Are Liberal Democrats naive or merely foolish? This seems to be the key question of current British politics: their apparently genuine shock and amazement at the extent of the Tory betrayal on the AV campaign suggests that at the very least the party’s leadership were too credulous when negotiating with the Conservatives, or that the were positively cavalier, ignoring all previous experience in the face of an Old Etonian smile. The Lib Dems are notoriously dirty campaigners themselves; that they have been knocked for six by a Tory-funded No campaign that spared no one’s blushes, and certainly not the terms of some paltry prenuptial, strains credibility.
Labour, of course, were sadly split on the AV issue – not least because the party’s Scottish MPs, who saw their bailiwicks turn to Alex Salmond on Thursday, rely in large part on FPTP to shore up their majorities. But it seems a trifle rich to blame Ed Miliband, a leader who continues to speak the language of the ‘progressive majority’ despite all evidence of its existence tending to the contrary, for the failure of a campaign that mattered apparently so much to Lib Dems (though not so much that all the party’s supporters could bring themselves to vote Yes). The blame must fall on whomever under-estimated small-c conservative opinion and large-c Conservative dishonesty – and over-estimated the chances that the public would turn to constitutional revolution at the merest flimsy word from an admittedly cuddly liberal.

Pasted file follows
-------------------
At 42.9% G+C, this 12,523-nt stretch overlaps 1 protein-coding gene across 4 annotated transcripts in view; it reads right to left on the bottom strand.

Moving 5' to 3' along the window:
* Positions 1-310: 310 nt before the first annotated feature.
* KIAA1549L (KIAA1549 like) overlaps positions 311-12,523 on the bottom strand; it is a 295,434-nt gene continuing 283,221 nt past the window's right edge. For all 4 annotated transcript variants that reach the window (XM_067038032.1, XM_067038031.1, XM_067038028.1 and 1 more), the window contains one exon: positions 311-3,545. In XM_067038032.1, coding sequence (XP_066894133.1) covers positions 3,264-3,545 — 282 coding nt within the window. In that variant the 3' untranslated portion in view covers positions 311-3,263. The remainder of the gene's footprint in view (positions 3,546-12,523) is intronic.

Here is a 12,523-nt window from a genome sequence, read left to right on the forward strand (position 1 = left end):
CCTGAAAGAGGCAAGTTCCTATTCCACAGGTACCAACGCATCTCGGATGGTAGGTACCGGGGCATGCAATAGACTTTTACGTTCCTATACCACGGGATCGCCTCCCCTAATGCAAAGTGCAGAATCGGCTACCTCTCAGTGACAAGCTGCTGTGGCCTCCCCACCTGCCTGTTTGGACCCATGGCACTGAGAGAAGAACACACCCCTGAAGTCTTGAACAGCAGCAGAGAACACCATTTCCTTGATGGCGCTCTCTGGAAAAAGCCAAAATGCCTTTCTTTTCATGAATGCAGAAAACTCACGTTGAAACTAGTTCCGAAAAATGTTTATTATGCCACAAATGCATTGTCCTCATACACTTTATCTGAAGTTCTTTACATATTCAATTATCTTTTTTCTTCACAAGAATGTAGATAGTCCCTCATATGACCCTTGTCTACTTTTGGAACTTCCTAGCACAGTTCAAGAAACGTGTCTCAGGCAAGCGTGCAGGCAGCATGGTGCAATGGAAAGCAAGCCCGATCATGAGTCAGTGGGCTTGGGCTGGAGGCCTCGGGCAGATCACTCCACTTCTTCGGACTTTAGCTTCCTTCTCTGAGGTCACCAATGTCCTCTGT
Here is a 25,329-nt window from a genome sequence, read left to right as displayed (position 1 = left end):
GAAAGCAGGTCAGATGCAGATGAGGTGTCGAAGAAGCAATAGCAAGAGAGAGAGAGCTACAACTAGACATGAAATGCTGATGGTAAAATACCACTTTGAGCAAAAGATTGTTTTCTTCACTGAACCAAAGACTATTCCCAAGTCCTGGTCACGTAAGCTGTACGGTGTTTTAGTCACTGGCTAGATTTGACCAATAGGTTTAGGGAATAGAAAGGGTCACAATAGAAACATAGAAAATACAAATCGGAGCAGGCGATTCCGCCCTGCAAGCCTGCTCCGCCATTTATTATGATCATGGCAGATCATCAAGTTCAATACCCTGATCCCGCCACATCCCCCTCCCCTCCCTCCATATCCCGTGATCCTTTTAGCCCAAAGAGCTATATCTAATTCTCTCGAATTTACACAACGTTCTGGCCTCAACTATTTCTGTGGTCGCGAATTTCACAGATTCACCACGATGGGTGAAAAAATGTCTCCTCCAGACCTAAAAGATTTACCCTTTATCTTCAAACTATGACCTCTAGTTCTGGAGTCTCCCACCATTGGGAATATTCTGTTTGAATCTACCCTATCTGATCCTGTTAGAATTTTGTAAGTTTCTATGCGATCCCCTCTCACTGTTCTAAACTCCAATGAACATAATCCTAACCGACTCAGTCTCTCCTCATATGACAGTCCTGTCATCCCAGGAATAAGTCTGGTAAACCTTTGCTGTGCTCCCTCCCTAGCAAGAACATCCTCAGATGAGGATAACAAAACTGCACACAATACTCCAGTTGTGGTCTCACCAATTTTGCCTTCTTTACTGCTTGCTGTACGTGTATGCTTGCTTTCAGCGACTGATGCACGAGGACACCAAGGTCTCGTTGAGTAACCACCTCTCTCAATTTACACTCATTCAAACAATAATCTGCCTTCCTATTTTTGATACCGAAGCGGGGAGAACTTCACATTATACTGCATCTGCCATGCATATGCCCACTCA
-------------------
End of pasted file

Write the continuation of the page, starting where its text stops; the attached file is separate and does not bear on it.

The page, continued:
Nick Clegg will continue that under-estimation of the electorate at his peril – yet his transparent positioning on the rolling back of Andrew Lansley’s NHS reforms suggests that the Lib Dem leader, who is oh-so bravely choosing to do away with a Bill already abandoned by many Tories, including Cameron himself, will forge ahead in the only way he knows how: blindly, but with an increasingly forlorn hope that something will turn up. One might welcome the demise of the proposed NHS reforms, but Clegg will need not to halt Tory policies already in the process of being abandoned by Tories themselves, but succeed in implementing Liberal Democrat policies which people care about. It’s not enough for Ed Miliband to invite Lib Dems into his own party – he should be supporting any sign of a sort of fifth column within the Coalition. But with Labour under-performing and the Lib Dems at such a loss, that Old Etonian smile grows broader by the day.